Study: Costly Megan's Law May be Ineffective

A groundbreaking – and costly – New Jersey law intended to help protect children against convicted sex offenders may not actually be making much of a difference, a recent study suggests.

Although such crimes have dropped in the wake of the pioneering 1994 law, which has served as a model for legislation elsewhere, it isn’t clear that Megan’s Law caused this effect, reports the Philadelphia Inquirer.

“Just a few studies have looked at whether community notification laws are effective,” says Phillip Witt, one of the consultants working on the federally funded study. “I believe they have very little effect.”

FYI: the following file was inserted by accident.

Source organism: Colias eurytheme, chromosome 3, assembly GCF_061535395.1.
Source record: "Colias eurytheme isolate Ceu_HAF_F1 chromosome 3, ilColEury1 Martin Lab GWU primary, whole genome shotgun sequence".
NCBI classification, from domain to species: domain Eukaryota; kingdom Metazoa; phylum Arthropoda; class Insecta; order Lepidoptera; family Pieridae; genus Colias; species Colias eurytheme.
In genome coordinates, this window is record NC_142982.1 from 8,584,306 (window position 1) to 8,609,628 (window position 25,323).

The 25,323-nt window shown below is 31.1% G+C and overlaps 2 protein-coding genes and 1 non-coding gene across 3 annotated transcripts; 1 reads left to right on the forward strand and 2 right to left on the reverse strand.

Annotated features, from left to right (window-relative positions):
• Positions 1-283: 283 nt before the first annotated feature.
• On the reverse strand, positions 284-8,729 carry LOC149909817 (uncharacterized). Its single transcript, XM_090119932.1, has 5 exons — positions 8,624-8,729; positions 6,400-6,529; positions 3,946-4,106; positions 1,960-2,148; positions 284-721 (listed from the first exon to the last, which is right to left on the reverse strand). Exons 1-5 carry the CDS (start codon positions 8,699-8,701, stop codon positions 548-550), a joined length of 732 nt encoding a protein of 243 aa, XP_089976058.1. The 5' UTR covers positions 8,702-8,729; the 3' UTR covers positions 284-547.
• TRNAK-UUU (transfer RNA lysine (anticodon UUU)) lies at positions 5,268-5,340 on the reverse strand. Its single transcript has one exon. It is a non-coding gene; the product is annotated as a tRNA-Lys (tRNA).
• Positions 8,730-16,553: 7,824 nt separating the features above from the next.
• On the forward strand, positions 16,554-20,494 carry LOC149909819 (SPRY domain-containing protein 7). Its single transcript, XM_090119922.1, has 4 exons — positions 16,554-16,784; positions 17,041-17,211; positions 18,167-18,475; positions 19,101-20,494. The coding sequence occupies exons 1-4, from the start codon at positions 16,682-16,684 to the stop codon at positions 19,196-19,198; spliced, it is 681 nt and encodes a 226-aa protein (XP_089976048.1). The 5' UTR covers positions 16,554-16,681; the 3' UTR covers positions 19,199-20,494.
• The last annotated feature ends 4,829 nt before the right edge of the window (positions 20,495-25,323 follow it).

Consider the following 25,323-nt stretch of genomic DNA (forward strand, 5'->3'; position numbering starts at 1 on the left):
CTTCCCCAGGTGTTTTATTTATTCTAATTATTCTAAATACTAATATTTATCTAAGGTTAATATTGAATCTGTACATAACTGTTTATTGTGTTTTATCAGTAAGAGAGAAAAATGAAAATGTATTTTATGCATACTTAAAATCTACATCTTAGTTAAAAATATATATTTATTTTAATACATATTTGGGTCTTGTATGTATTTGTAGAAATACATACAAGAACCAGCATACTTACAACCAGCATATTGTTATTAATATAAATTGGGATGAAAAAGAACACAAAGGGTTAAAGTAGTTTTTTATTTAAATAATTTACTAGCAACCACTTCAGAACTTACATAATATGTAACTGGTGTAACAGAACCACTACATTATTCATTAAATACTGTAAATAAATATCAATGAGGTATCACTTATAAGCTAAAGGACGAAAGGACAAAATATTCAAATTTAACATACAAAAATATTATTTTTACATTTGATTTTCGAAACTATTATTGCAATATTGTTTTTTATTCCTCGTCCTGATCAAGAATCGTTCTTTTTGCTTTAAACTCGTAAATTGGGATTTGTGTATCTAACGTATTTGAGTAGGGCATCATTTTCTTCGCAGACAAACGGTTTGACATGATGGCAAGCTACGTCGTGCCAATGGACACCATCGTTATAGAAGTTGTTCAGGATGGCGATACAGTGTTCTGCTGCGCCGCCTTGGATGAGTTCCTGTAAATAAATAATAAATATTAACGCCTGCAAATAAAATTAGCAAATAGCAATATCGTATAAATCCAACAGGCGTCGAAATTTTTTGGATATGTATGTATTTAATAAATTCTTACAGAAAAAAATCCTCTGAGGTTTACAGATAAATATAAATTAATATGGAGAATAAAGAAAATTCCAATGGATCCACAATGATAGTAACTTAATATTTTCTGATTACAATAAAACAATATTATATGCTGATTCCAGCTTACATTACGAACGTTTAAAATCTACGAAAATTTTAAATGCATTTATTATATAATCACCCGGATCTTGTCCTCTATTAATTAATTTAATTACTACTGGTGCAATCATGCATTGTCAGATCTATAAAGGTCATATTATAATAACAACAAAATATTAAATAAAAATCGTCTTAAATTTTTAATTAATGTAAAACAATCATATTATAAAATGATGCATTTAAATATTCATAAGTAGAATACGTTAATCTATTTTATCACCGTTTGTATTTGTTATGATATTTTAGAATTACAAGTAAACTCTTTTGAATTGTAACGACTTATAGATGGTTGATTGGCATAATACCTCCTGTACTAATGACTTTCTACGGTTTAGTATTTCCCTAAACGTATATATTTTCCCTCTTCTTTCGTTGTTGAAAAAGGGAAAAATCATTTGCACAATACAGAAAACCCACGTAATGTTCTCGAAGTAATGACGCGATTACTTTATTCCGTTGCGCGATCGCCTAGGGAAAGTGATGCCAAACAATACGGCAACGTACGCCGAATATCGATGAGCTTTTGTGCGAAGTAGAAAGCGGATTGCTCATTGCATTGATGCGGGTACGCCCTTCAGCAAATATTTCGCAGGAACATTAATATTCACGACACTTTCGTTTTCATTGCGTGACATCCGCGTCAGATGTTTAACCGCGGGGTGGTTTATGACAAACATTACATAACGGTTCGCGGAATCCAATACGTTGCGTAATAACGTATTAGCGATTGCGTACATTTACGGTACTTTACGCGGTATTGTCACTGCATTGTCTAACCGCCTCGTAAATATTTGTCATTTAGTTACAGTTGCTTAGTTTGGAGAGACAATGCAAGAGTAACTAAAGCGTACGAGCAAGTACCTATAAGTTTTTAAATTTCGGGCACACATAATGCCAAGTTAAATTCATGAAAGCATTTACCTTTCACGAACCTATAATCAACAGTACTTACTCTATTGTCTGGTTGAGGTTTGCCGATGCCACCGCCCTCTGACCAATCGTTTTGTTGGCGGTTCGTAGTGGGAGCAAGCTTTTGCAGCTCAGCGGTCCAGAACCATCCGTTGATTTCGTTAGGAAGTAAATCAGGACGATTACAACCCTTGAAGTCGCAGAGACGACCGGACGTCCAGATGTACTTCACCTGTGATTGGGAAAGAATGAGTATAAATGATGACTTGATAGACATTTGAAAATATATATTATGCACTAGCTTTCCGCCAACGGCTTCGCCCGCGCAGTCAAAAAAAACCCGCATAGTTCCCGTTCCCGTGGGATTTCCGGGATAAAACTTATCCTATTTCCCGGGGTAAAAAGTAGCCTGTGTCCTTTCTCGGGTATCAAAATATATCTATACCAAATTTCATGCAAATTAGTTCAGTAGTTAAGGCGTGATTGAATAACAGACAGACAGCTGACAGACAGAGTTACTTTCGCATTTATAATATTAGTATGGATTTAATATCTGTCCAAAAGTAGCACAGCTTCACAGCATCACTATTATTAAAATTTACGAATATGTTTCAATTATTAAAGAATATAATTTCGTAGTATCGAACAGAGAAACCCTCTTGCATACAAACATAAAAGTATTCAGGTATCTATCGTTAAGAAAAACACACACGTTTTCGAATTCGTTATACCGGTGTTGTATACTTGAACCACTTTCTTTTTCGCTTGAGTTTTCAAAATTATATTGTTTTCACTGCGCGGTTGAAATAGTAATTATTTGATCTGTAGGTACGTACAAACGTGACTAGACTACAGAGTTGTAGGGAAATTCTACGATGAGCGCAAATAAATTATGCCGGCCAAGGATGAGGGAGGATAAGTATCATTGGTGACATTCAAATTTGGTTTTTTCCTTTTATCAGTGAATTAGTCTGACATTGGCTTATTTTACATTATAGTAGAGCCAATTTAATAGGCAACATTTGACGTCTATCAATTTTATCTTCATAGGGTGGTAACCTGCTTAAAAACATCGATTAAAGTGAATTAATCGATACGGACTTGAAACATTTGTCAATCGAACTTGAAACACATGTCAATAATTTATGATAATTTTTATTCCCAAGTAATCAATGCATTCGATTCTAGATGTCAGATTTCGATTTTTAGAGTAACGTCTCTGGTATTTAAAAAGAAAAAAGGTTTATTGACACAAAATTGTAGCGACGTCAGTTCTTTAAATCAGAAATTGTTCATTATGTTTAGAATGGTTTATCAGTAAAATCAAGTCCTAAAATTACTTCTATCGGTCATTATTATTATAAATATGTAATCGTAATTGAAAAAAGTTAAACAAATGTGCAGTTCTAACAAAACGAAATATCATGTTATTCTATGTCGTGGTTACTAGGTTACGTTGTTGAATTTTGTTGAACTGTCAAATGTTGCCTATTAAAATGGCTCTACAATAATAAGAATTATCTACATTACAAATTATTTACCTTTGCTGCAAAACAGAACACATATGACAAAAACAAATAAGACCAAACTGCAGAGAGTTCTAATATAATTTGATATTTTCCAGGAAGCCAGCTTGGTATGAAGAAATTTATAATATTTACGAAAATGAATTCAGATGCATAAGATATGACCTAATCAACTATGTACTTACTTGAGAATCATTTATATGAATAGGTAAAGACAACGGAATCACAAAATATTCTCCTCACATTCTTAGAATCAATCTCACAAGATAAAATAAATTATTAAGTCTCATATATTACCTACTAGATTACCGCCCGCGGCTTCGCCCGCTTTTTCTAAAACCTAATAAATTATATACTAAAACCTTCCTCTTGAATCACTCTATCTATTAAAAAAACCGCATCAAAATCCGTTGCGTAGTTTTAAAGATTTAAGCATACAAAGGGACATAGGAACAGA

The New Jersey law, enacted after Megan Kanka was raped and murdered by a convicted sex offender who lived across the street from her home in suburban Trenton, requires released sex offenders to report their home addresses to authorities. Police must then keep track of their whereabouts and notify nearby residents. The tracking and notification systems costs state and county taxpayers millions in New Jersey alone.

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